project. When submitted as registered report, ECRs can list accepted-in-principle manuscripts on
their CV, even before data collection. Furthermore, when conducted as registered reports, mixed
and null findings are more likely to get published (Allen & Mehler, 2019), making it easier to
plan projects because publication does not hinge on results. Registered reports currently also
have a higher chance of acceptance (Chambers, 2019). To reduce the additional burden for
reviewers, some journals have already implemented verification processes to ensure the
reproducibility of analytical results.
Similar to current practices with regard to plagiarism
checks, the process is carried out by an independent institute instead of the reviewer. Overall,
however, there is no denying that open science practices require us to increase our efforts.
Perhaps the best answer to concerns about additional labor is normative. We as a field need to
focus on research quality and not on publication quantity (Nelson, Simmons, & Simonsohn,
2012). Indeed, several solutions that we propose might lead to fewer submissions, but these
submissions would be of higher quality. If we submit fewer papers, we have more time to review
those of others, including data and materials. Open science practices should be acknowledged
and incentivized by the entire field: It is the current and future hiring committees, grant agencies,
and student research supervisors that will ultimately determine our norms, and whether or not the
increased efforts help or harm individual careers.
Finally, the solutions we have presented are only a subset of several useful practices (for
a list of additional solutions, see OSM Appendix E). Our list is not exhaustive: More work is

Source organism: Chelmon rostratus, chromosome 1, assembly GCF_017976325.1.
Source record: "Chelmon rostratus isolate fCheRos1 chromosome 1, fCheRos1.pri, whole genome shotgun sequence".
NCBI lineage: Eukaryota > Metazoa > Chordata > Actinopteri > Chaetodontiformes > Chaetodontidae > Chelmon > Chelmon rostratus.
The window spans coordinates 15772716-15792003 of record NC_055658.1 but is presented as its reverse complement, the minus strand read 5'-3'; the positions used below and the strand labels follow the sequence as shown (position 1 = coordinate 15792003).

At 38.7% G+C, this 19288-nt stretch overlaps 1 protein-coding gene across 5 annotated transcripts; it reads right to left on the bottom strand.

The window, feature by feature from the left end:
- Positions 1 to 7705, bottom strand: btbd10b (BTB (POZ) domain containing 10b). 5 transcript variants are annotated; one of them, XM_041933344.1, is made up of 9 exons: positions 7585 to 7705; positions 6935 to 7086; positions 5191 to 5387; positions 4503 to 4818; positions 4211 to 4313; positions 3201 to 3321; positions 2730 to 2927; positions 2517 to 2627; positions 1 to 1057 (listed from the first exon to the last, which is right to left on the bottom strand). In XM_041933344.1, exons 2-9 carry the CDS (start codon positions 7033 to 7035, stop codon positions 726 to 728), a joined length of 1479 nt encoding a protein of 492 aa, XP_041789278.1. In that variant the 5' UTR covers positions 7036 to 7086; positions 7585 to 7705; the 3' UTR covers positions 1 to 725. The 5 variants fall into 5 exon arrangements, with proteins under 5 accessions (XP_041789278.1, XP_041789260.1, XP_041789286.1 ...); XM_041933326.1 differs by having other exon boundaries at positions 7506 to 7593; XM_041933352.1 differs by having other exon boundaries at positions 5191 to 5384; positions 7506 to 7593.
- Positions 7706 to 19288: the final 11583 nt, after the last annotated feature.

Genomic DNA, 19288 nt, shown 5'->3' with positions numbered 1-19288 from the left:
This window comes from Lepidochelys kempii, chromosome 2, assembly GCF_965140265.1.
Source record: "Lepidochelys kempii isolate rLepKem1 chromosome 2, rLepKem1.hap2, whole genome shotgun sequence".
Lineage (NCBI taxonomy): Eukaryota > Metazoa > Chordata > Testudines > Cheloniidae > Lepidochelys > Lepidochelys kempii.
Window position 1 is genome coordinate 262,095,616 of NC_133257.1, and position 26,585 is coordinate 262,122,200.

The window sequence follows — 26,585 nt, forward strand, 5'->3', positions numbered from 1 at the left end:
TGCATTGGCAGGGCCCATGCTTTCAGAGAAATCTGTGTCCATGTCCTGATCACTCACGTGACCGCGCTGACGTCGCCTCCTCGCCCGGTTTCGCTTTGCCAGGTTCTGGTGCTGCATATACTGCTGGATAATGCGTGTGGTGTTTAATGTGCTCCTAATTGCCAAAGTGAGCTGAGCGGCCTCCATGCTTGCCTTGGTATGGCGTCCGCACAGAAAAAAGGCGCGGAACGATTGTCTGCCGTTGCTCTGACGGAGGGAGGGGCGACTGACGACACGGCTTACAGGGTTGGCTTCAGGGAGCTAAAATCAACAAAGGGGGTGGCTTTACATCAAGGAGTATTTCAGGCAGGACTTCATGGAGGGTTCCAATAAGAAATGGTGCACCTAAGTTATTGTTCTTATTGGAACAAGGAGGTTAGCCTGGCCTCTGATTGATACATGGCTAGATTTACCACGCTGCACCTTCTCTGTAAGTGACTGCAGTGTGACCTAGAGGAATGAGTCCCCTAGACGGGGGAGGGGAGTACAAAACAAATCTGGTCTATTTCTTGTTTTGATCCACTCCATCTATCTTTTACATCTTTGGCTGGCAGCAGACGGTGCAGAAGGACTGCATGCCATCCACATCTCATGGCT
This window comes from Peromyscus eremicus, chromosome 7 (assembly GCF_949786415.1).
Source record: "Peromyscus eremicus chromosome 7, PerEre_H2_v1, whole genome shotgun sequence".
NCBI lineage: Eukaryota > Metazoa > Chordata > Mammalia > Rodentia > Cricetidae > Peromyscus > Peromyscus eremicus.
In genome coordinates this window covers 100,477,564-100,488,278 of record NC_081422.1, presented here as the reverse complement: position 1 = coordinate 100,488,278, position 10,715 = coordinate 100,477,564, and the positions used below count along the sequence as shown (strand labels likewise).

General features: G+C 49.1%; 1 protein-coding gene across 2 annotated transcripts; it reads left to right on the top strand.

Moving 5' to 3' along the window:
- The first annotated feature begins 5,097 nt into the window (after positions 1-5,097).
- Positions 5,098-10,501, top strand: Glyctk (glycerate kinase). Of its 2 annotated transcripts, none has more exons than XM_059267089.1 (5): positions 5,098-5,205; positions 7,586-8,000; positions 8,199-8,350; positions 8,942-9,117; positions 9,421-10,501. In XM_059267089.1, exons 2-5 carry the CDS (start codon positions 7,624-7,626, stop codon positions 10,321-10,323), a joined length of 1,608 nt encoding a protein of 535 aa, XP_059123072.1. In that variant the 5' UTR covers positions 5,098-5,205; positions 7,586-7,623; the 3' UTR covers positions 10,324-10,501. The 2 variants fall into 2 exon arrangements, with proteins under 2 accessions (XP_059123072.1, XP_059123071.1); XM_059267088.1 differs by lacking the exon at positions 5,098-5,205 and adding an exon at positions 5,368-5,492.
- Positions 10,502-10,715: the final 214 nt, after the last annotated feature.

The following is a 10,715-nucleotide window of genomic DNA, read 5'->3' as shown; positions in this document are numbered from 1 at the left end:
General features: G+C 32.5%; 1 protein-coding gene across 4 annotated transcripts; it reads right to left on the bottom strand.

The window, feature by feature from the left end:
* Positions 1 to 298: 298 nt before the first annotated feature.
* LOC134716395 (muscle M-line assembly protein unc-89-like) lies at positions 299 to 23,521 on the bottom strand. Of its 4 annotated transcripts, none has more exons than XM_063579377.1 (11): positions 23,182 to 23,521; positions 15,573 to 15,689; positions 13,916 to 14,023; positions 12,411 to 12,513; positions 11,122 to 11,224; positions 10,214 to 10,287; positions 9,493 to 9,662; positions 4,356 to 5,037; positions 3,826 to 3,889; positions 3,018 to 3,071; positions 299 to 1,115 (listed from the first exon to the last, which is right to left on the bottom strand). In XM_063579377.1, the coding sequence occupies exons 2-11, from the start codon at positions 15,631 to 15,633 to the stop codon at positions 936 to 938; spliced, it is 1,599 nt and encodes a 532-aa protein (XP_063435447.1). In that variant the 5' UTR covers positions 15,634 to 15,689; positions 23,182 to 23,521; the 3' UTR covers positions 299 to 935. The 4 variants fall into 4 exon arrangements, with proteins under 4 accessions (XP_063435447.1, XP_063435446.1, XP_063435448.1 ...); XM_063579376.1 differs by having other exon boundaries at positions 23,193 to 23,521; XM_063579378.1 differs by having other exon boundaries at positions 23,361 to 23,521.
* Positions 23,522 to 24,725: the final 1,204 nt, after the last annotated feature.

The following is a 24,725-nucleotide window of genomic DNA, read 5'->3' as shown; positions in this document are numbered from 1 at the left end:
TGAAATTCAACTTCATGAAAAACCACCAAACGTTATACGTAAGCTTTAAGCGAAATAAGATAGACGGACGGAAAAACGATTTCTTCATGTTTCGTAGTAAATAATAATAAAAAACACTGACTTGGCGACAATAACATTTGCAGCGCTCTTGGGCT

needed to address challenges and opportunities for different research domains, such as
qualitative research, computational methods, or hermeneutic approaches. In the spirit of a self-
correcting science, as we collectively move towards more open science practices in
Communication, the agenda will be revisited, challenged, and expanded. Not everyone might be
able to immediately adopt all points of the agenda. Our agenda is not all or nothing: Even an
incremental adoption will bring important benefits to our field, and some progress is better than
no progress. To effectively address all concerns and to tailor initiatives to all members of the
Communication community, we encourage surveys of Communication researchers regarding
their opinions on open science, their hopes, and their concerns. Until then, a survey of German
social scientists found that hopes concerning the benefits of open science significantly exceeded
concerns (Abele-Brehm, Gollwitzer, Steinberg, & Schönbrodt, 2019)a situation that likely also
applies to Communication.
Several of our suggestions for open science practices imply substantial changes to the